Achieving clarity as to our path seems to be the eternal quest. It seems unchanging as everything continually changes in the present, or where we find ourselves at the moment as if a paradox. Clarity referring to what the ancient shaman would call celestial, or what is star driven, that would guide or determine the outcome of things. As a never-ending fixture in the night sky. Change would always return to its beginnings. What they learned was to have patience, follow the nature of things, and that most things would take care of themselves without our interference. How we transformed our thoughts guided by virtue would determine our own success or failure. The old axiom – time will tell – was always the precursor or harbinger of things to come.
The dragon shown here is thousands of years old from the Shaanxi History Museum in Xian
This fits with the Buddhist thought of – letting your mud settle. Having patience to let things occur as they may while knowing that impermanence will have the final say. While acknowledging what was known was that the stars above created a sense of permanence that we could connect to through our own innate nature. The stars would always show the way forward to universal understanding. Our role simply to find the virtue that resides within us to move in the same direction.
Verse 78 – Following the way of Heaven
The Balancing Act Confucius Temple Qingdao
Pulling down the high while lifting the low he stays on an even keel finding the natural balance of all around him.
Continually moving forward unsure or unconcerned if what he does is ultimately good or bad as long as the natural order of things are followed and are allowed to take their places. Moving without presumption or staking claim to what may be perceived as personal achievement. Choosing to remain in the background and not displaying his skills, nothing can deter or get in his way. His burden to keep his virtue to himself and not revealed to those who continually come running to his doorstep.
Modeling his actions after the way of heaven, the sage takes from the long and gives to the short so that the ten thousand things naturally find their places. For all things under heaven to find their place, it is best for heaven to sit back and do nothing allowing the nature of all things to come forward unimpeded fulfilling its ultimate endeavor and finding its true identity and destiny.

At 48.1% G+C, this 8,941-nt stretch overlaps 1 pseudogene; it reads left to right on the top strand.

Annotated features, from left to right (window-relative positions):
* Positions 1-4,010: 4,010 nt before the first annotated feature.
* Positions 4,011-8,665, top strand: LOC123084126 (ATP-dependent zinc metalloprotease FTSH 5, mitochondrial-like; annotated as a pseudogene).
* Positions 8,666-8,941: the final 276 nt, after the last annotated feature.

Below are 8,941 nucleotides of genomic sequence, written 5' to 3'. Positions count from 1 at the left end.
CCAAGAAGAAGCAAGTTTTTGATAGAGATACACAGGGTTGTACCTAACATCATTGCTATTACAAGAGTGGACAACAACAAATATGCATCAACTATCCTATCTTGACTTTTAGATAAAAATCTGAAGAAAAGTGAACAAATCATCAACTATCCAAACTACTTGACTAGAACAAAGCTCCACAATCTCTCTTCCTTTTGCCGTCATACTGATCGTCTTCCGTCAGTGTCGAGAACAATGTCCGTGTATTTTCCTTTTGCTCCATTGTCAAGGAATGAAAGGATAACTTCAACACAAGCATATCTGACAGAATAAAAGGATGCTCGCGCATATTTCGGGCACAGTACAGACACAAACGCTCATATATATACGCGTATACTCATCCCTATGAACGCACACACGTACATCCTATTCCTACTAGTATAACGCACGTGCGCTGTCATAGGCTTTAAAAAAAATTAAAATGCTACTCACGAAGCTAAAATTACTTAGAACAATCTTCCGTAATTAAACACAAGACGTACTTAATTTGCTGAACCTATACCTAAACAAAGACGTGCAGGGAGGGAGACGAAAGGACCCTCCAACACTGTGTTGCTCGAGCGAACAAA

The Rites Confucius Temple Qingdao
Throughout history there was never a sense of either or between Buddhism and Taoism with what was already ingrained by centuries of understanding in what was to be known as the I Ching. That complimentary opposites would add to what was known as the strength of each.
The arrival of Buddhist sutras to the Big Wild Goose Pagoda in Xian
When the Buddhist sutras (scriptures) came to China to Xian, they were interpreted into Chinese by Taoists. As they spread, Confucian rites also added to their influence. Accommodating the status quo became the norm with change occurring continually over the centuries going forward.
With Taoism always seeming to come back to someone referred to as Master Lao, the author of the Tao Te Ching. In my earlier entries here, I make reference to a second book attributed to Lao Tzu entitled the Nei-yeh – Inward Training. It’s contribution to Taoism has been as great or greater for those who see the Taoist path as essential to living a good life. It was written more than two thousand years ago. It can be found here on my website. The next two chapters, chapters twenty-three and twenty four of twenty-six are as follows:
Nei-yeh – Inward Training
Harmonious Completion Wuhan Temple Chengdu
and cause your body to deteriorate.
Over-restricting your consumption causes the bones to wither
and the blood to congeal.
The mean between overfilling and over-restricting:
this is called “harmonious completion.”
It is where the vital essence lodges
and knowledge is generated.
When hunger and fullness lose their proper balance,
you make a plan to correct this.
When full, move quickly;
when hungry, neglect your thoughts;
when old, forget worry.
If when full you don’t move quickly,
vital energy will not circulate to your limbs.
If when hungry you don’t neglect your thoughts of food,
when you finally eat you will not stop.
If when old you don’t forget your worries,
the fount of your vital energy will rapidly drain out.
When you enlarge your mind and let go of it,
when you relax your vital breath and expand it,
when your body is calm and unmoving:
And you maintain the One and discard the myriad disturbances,
you will see profit and not be enticed by it,
you will see harm and not be frightened by it.
Relaxed and unwound, yet acutely sensitive,
in solitude you delight in your own person.
This is called “revolving the vital breath”:
your thoughts and deeds seem heavenly.
Finally, what remains important to note, is that there is nothing new expressed above that has been observed by western writers and philosophers over the centuries. The continuum of thought was transparent and became transcendent. Tolstoy, Emerson, and more recently Watt, stand out as examples of illustrating what would become the key to should pieces of a puzzle that all fit into a pattern of universal philosophy or thought. This connection becomes even more real through scientific evidence recently a quantum physics. To what the shaman knew from the beginning that there is nothing new under the sun. Only new ways to express nothing as the continuum of the slowly bending “arc of the moral universe”. The ultimate more perfect union we are here to manifest and build upon.